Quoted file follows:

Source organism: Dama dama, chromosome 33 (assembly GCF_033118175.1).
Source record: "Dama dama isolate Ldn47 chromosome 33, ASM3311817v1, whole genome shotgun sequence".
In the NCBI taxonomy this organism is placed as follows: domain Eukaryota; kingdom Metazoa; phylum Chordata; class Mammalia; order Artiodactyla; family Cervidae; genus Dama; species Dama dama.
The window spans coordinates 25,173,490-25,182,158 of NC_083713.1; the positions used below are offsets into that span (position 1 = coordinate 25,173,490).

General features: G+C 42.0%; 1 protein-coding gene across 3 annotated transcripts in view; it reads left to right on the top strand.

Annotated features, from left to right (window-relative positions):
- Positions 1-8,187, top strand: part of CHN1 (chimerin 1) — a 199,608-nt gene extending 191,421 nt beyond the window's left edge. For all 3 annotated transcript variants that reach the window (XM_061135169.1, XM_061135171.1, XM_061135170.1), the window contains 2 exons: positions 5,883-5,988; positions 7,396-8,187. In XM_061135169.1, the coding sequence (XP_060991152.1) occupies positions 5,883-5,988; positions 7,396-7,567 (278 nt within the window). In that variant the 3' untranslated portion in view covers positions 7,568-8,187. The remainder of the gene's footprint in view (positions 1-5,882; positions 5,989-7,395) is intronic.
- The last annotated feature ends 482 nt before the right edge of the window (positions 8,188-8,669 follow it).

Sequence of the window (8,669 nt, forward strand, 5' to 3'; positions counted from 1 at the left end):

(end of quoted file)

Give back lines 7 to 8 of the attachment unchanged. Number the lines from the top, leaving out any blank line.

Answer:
- Positions 1-8,187, top strand: part of CHN1 (chimerin 1) — a 199,608-nt gene extending 191,421 nt beyond the window's left edge. For all 3 annotated transcript variants that reach the window (XM_061135169.1, XM_061135171.1, XM_061135170.1), the window contains 2 exons: positions 5,883-5,988; positions 7,396-8,187. In XM_061135169.1, the coding sequence (XP_060991152.1) occupies positions 5,883-5,988; positions 7,396-7,567 (278 nt within the window). In that variant the 3' untranslated portion in view covers positions 7,568-8,187. The remainder of the gene's footprint in view (positions 1-5,882; positions 5,989-7,395) is intronic.
- The last annotated feature ends 482 nt before the right edge of the window (positions 8,188-8,669 follow it).